C. Those who are asleep are unresponsive to stimuli. They are in a state of unconsciousness where they are not alert to what is happening. Some of us may be making little response to our personal responsibility to be witnesses. We seem to be unconscious of the dangers to which the unsaved are exposed. We seem to be unconvinced of the power of the gospel. We seem to be unmoved by the greatness of God’s love for the unsaved about us. Paul wrote to the Ephesians a message that speaks to us today: “Awake thou that sleepest” (Eph. 5:14).
There is no question that the church should awaken from its sleep and go to work in the harvest fields that are white unto harvest. All of us must confess that we have been guilty of sleeping on the job. Soldiers have been court-martialed for going to sleep at their post of duty. Ours also has been a serious offense.
We would also say to those among us who continue to neglect to trust Jesus Christ as Savior, “Awake thou that sleepest.” You need to awake to your sinful condition and to your need for forgiveness. You need to awake to the certain fact of coming judgment if you continue to neglect to make peace with God. You need to awake to the provisions of God’s mercy revealed through the death of Jesus Christ on the cross. You need to awake and recognize that the simple way of salvation is through faith in this Christ who conquered death and the grave and who stands at your heart’s door knocking for entrance. He will give you life and light and love if you will let him come into your heart.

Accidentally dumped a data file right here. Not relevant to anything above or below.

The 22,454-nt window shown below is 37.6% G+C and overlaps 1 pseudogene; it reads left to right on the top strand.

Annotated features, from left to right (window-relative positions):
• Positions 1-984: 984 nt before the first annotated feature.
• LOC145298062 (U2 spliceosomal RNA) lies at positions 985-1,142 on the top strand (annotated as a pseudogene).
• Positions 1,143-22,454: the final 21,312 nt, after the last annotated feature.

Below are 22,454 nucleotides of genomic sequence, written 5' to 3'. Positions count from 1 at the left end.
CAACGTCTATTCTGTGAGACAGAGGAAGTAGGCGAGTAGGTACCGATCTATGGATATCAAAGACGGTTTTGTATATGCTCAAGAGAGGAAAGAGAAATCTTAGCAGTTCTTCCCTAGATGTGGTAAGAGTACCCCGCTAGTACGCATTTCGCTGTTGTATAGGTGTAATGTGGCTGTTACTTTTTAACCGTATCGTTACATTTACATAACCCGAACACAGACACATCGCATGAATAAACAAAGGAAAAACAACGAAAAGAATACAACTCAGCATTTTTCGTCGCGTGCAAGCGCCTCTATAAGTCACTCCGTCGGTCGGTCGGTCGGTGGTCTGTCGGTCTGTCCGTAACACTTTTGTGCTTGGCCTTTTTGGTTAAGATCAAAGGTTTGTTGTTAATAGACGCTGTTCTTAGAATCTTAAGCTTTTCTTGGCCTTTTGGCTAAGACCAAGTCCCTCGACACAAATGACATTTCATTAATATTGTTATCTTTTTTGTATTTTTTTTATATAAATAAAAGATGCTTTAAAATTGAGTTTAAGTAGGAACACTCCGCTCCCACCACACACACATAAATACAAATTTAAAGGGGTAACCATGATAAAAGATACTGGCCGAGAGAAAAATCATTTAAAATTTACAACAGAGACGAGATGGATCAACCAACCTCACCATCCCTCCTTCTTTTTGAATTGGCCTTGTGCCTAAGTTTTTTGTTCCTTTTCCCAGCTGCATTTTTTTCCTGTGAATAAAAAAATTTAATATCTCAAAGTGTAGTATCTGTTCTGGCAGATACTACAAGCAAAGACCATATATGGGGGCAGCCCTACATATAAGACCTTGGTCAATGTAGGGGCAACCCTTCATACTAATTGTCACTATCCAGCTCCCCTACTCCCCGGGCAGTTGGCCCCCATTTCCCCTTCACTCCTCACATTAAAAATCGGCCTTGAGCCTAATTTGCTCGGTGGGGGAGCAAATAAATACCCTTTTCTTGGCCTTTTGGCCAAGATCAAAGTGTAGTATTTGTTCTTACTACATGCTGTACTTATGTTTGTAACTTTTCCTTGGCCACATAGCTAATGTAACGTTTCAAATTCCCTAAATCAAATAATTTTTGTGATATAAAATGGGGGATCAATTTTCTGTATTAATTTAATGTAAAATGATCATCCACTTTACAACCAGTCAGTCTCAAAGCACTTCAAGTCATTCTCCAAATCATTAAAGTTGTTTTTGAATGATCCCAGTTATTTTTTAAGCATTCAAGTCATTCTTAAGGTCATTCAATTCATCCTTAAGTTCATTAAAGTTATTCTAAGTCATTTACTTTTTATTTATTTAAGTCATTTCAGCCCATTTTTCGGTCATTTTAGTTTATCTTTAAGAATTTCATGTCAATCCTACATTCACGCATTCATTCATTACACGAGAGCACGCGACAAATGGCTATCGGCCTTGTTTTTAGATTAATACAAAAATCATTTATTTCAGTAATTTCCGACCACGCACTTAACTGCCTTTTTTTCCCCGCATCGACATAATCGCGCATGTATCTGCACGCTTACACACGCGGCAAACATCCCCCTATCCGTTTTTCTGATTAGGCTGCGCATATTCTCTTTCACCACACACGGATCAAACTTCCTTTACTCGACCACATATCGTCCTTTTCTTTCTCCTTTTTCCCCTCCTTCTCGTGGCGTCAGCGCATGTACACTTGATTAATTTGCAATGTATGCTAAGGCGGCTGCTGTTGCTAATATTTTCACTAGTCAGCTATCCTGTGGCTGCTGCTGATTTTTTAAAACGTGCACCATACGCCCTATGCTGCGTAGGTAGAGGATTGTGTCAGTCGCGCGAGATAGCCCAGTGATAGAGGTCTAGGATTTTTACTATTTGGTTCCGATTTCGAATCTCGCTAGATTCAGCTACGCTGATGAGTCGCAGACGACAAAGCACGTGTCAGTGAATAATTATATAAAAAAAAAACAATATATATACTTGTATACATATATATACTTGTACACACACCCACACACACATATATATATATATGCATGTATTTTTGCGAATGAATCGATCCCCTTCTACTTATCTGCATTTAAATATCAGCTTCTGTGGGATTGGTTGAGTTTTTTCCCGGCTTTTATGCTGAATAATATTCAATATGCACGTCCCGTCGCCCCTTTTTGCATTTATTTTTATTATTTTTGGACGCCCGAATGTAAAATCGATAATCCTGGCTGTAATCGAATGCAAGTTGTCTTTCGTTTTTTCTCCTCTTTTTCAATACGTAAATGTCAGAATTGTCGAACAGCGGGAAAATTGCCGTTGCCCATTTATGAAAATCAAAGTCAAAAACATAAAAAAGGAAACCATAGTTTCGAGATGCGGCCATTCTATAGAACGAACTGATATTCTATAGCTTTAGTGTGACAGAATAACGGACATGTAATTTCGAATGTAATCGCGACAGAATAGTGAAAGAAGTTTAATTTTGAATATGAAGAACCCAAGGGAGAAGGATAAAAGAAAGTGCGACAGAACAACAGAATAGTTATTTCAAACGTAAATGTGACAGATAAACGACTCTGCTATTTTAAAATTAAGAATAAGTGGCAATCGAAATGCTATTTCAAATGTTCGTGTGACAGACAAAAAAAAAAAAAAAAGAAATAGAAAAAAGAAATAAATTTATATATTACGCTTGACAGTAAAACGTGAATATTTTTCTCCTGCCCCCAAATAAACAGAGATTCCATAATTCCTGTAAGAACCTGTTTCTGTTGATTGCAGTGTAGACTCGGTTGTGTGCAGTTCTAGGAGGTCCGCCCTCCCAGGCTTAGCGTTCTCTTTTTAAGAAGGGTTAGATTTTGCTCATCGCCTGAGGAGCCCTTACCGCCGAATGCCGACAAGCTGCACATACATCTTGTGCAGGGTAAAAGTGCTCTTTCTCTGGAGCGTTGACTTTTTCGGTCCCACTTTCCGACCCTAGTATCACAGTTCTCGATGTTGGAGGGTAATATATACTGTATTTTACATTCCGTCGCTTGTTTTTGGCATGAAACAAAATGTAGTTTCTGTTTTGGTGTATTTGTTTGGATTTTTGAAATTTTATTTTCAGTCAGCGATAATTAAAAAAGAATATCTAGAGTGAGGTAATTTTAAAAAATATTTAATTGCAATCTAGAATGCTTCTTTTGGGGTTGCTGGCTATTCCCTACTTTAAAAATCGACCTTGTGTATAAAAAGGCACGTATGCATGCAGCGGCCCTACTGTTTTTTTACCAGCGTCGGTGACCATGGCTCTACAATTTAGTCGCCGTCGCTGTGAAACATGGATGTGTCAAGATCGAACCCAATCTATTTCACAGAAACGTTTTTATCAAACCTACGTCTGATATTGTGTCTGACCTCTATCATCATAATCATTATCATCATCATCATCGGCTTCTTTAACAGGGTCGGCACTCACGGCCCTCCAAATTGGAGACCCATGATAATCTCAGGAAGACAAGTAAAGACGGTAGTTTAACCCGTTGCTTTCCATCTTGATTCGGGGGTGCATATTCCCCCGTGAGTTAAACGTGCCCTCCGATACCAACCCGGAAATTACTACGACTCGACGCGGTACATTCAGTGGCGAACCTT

Sunday Evening, November 1
Title: Why Do They Wait?
Text: “How shall we escape, if we neglect so great salvation?” (Heb. 2:3).
Most of us are guilty at least to some degree of putting off until tomorrow the decision or the task that should be taken care of today. Too often tomorrow is next week and next week is next month. This tendency to delay is harmful in every area of life.
The debtor who keeps saying, “I will put forth a serious effort to pay my debts,” stands in danger of destroying his credit rating. The sick person who keeps saying, “Tomorrow I will see my physician” may soon find herself in the cemetery. The young person who continues to put off advanced training beyond high school is in danger of finding himself past forty with no skills to secure a good job. The parent who neglects to discipline a child faces the possibility of having her heart broken by a juvenile delinquent.